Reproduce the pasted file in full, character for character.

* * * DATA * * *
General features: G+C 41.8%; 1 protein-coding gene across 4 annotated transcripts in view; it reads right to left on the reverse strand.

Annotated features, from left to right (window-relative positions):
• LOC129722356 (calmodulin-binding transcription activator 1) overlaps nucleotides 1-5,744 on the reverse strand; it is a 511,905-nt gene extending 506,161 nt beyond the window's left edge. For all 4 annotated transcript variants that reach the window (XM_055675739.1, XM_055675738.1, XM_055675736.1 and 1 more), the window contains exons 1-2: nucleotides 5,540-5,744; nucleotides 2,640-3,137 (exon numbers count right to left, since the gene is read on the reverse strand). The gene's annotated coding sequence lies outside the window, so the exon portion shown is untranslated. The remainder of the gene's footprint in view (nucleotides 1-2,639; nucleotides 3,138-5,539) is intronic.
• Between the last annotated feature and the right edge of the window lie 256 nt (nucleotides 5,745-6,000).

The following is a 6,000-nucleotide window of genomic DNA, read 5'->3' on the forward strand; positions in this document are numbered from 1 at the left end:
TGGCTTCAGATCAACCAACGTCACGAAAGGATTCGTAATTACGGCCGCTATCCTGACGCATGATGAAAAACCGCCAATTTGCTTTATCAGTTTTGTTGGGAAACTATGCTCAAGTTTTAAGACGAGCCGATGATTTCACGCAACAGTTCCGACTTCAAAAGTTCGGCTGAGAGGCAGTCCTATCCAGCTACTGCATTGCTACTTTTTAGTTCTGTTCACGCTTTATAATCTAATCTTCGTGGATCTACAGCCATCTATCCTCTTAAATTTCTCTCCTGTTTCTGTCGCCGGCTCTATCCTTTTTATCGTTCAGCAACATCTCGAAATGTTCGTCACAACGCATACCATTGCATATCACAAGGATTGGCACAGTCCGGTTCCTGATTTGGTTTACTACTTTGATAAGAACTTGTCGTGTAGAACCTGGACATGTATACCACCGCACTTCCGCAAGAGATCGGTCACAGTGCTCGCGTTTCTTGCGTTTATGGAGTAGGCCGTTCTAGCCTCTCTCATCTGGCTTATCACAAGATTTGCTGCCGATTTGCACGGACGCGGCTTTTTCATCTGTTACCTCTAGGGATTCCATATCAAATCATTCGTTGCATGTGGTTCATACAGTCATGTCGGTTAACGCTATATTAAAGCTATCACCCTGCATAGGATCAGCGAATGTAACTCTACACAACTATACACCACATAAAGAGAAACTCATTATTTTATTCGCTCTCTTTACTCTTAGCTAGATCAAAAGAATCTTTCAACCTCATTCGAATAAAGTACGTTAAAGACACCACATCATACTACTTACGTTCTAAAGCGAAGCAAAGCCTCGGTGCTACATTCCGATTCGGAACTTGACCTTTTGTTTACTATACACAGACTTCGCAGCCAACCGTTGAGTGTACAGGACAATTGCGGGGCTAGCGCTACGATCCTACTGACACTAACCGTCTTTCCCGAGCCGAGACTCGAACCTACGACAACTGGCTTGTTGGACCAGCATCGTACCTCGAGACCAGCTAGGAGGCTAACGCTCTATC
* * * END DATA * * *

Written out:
General features: G+C 41.8%; 1 protein-coding gene across 4 annotated transcripts in view; it reads right to left on the reverse strand.

Annotated features, from left to right (window-relative positions):
• LOC129722356 (calmodulin-binding transcription activator 1) overlaps nucleotides 1-5,744 on the reverse strand; it is a 511,905-nt gene extending 506,161 nt beyond the window's left edge. For all 4 annotated transcript variants that reach the window (XM_055675739.1, XM_055675738.1, XM_055675736.1 and 1 more), the window contains exons 1-2: nucleotides 5,540-5,744; nucleotides 2,640-3,137 (exon numbers count right to left, since the gene is read on the reverse strand). The gene's annotated coding sequence lies outside the window, so the exon portion shown is untranslated. The remainder of the gene's footprint in view (nucleotides 1-2,639; nucleotides 3,138-5,539) is intronic.
• Between the last annotated feature and the right edge of the window lie 256 nt (nucleotides 5,745-6,000).

The following is a 6,000-nucleotide window of genomic DNA, read 5'->3' on the forward strand; positions in this document are numbered from 1 at the left end:
TGGCTTCAGATCAACCAACGTCACGAAAGGATTCGTAATTACGGCCGCTATCCTGACGCATGATGAAAAACCGCCAATTTGCTTTATCAGTTTTGTTGGGAAACTATGCTCAAGTTTTAAGACGAGCCGATGATTTCACGCAACAGTTCCGACTTCAAAAGTTCGGCTGAGAGGCAGTCCTATCCAGCTACTGCATTGCTACTTTTTAGTTCTGTTCACGCTTTATAATCTAATCTTCGTGGATCTACAGCCATCTATCCTCTTAAATTTCTCTCCTGTTTCTGTCGCCGGCTCTATCCTTTTTATCGTTCAGCAACATCTCGAAATGTTCGTCACAACGCATACCATTGCATATCACAAGGATTGGCACAGTCCGGTTCCTGATTTGGTTTACTACTTTGATAAGAACTTGTCGTGTAGAACCTGGACATGTATACCACCGCACTTCCGCAAGAGATCGGTCACAGTGCTCGCGTTTCTTGCGTTTATGGAGTAGGCCGTTCTAGCCTCTCTCATCTGGCTTATCACAAGATTTGCTGCCGATTTGCACGGACGCGGCTTTTTCATCTGTTACCTCTAGGGATTCCATATCAAATCATTCGTTGCATGTGGTTCATACAGTCATGTCGGTTAACGCTATATTAAAGCTATCACCCTGCATAGGATCAGCGAATGTAACTCTACACAACTATACACCACATAAAGAGAAACTCATTATTTTATTCGCTCTCTTTACTCTTAGCTAGATCAAAAGAATCTTTCAACCTCATTCGAATAAAGTACGTTAAAGACACCACATCATACTACTTACGTTCTAAAGCGAAGCAAAGCCTCGGTGCTACATTCCGATTCGGAACTTGACCTTTTGTTTACTATACACAGACTTCGCAGCCAACCGTTGAGTGTACAGGACAATTGCGGGGCTAGCGCTACGATCCTACTGACACTAACCGTCTTTCCCGAGCCGAGACTCGAACCTACGACAACTGGCTTGTTGGACCAGCATCGTACCTCGAGACCAGCTAGGAGGCTAACGCTCTATC